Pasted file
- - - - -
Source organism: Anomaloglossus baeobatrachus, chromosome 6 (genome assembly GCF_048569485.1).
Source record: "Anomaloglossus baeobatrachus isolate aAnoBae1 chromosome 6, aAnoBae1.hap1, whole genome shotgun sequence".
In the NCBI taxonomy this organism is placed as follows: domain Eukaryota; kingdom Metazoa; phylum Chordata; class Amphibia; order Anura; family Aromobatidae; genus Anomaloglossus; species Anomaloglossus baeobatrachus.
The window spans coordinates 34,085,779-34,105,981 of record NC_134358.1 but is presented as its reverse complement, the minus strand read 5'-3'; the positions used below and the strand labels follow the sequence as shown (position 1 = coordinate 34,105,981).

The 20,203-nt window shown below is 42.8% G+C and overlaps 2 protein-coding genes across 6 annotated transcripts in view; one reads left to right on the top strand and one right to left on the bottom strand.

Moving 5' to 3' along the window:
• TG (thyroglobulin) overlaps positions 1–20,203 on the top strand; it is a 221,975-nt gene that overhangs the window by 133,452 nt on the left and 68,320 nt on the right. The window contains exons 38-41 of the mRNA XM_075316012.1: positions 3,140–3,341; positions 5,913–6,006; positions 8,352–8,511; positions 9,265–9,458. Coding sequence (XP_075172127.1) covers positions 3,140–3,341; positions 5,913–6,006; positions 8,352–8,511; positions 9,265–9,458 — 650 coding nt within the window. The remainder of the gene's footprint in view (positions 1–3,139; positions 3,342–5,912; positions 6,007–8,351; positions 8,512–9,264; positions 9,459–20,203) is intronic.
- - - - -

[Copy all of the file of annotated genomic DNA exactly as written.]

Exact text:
Source organism: Anomaloglossus baeobatrachus, chromosome 6 (genome assembly GCF_048569485.1).
Source record: "Anomaloglossus baeobatrachus isolate aAnoBae1 chromosome 6, aAnoBae1.hap1, whole genome shotgun sequence".
In the NCBI taxonomy this organism is placed as follows: domain Eukaryota; kingdom Metazoa; phylum Chordata; class Amphibia; order Anura; family Aromobatidae; genus Anomaloglossus; species Anomaloglossus baeobatrachus.
The window spans coordinates 34,085,779-34,105,981 of record NC_134358.1 but is presented as its reverse complement, the minus strand read 5'-3'; the positions used below and the strand labels follow the sequence as shown (position 1 = coordinate 34,105,981).

The 20,203-nt window shown below is 42.8% G+C and overlaps 2 protein-coding genes across 6 annotated transcripts in view; one reads left to right on the top strand and one right to left on the bottom strand.

Moving 5' to 3' along the window:
• TG (thyroglobulin) overlaps positions 1–20,203 on the top strand; it is a 221,975-nt gene that overhangs the window by 133,452 nt on the left and 68,320 nt on the right. The window contains exons 38-41 of the mRNA XM_075316012.1: positions 3,140–3,341; positions 5,913–6,006; positions 8,352–8,511; positions 9,265–9,458. Coding sequence (XP_075172127.1) covers positions 3,140–3,341; positions 5,913–6,006; positions 8,352–8,511; positions 9,265–9,458 — 650 coding nt within the window. The remainder of the gene's footprint in view (positions 1–3,139; positions 3,342–5,912; positions 6,007–8,351; positions 8,512–9,264; positions 9,459–20,203) is intronic.